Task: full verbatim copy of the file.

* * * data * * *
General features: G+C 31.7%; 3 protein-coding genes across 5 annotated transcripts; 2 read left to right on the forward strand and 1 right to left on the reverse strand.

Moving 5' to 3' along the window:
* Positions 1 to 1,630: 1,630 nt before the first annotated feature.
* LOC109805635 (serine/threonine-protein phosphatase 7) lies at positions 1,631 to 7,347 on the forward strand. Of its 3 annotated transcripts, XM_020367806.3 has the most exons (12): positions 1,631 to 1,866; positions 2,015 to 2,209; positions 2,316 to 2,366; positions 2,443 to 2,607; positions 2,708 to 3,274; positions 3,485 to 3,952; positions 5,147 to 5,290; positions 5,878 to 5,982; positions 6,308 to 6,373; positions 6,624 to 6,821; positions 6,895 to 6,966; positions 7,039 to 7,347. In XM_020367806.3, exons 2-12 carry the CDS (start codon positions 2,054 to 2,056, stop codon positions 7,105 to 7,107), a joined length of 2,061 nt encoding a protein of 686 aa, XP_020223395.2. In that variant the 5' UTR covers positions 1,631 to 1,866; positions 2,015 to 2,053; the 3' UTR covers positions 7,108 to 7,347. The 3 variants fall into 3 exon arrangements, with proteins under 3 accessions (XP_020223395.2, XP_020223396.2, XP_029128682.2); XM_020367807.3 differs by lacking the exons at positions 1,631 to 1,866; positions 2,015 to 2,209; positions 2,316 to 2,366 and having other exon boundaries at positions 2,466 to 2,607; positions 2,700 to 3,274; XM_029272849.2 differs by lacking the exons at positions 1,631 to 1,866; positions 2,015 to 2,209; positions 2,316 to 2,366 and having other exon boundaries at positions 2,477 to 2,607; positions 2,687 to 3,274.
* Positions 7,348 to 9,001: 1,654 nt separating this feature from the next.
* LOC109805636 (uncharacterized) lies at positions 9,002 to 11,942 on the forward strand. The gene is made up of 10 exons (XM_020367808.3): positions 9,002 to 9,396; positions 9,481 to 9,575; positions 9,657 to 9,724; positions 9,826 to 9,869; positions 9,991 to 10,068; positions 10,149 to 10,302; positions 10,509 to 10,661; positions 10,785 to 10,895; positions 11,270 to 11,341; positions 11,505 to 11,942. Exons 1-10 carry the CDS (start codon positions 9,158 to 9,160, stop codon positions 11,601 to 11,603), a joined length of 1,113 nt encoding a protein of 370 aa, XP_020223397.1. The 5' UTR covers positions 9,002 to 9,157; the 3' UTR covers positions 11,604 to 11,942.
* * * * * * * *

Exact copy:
General features: G+C 31.7%; 3 protein-coding genes across 5 annotated transcripts; 2 read left to right on the forward strand and 1 right to left on the reverse strand.

Moving 5' to 3' along the window:
* Positions 1 to 1,630: 1,630 nt before the first annotated feature.
* LOC109805635 (serine/threonine-protein phosphatase 7) lies at positions 1,631 to 7,347 on the forward strand. Of its 3 annotated transcripts, XM_020367806.3 has the most exons (12): positions 1,631 to 1,866; positions 2,015 to 2,209; positions 2,316 to 2,366; positions 2,443 to 2,607; positions 2,708 to 3,274; positions 3,485 to 3,952; positions 5,147 to 5,290; positions 5,878 to 5,982; positions 6,308 to 6,373; positions 6,624 to 6,821; positions 6,895 to 6,966; positions 7,039 to 7,347. In XM_020367806.3, exons 2-12 carry the CDS (start codon positions 2,054 to 2,056, stop codon positions 7,105 to 7,107), a joined length of 2,061 nt encoding a protein of 686 aa, XP_020223395.2. In that variant the 5' UTR covers positions 1,631 to 1,866; positions 2,015 to 2,053; the 3' UTR covers positions 7,108 to 7,347. The 3 variants fall into 3 exon arrangements, with proteins under 3 accessions (XP_020223395.2, XP_020223396.2, XP_029128682.2); XM_020367807.3 differs by lacking the exons at positions 1,631 to 1,866; positions 2,015 to 2,209; positions 2,316 to 2,366 and having other exon boundaries at positions 2,466 to 2,607; positions 2,700 to 3,274; XM_029272849.2 differs by lacking the exons at positions 1,631 to 1,866; positions 2,015 to 2,209; positions 2,316 to 2,366 and having other exon boundaries at positions 2,477 to 2,607; positions 2,687 to 3,274.
* Positions 7,348 to 9,001: 1,654 nt separating this feature from the next.
* LOC109805636 (uncharacterized) lies at positions 9,002 to 11,942 on the forward strand. The gene is made up of 10 exons (XM_020367808.3): positions 9,002 to 9,396; positions 9,481 to 9,575; positions 9,657 to 9,724; positions 9,826 to 9,869; positions 9,991 to 10,068; positions 10,149 to 10,302; positions 10,509 to 10,661; positions 10,785 to 10,895; positions 11,270 to 11,341; positions 11,505 to 11,942. Exons 1-10 carry the CDS (start codon positions 9,158 to 9,160, stop codon positions 11,601 to 11,603), a joined length of 1,113 nt encoding a protein of 370 aa, XP_020223397.1. The 5' UTR covers positions 9,002 to 9,157; the 3' UTR covers positions 11,604 to 11,942.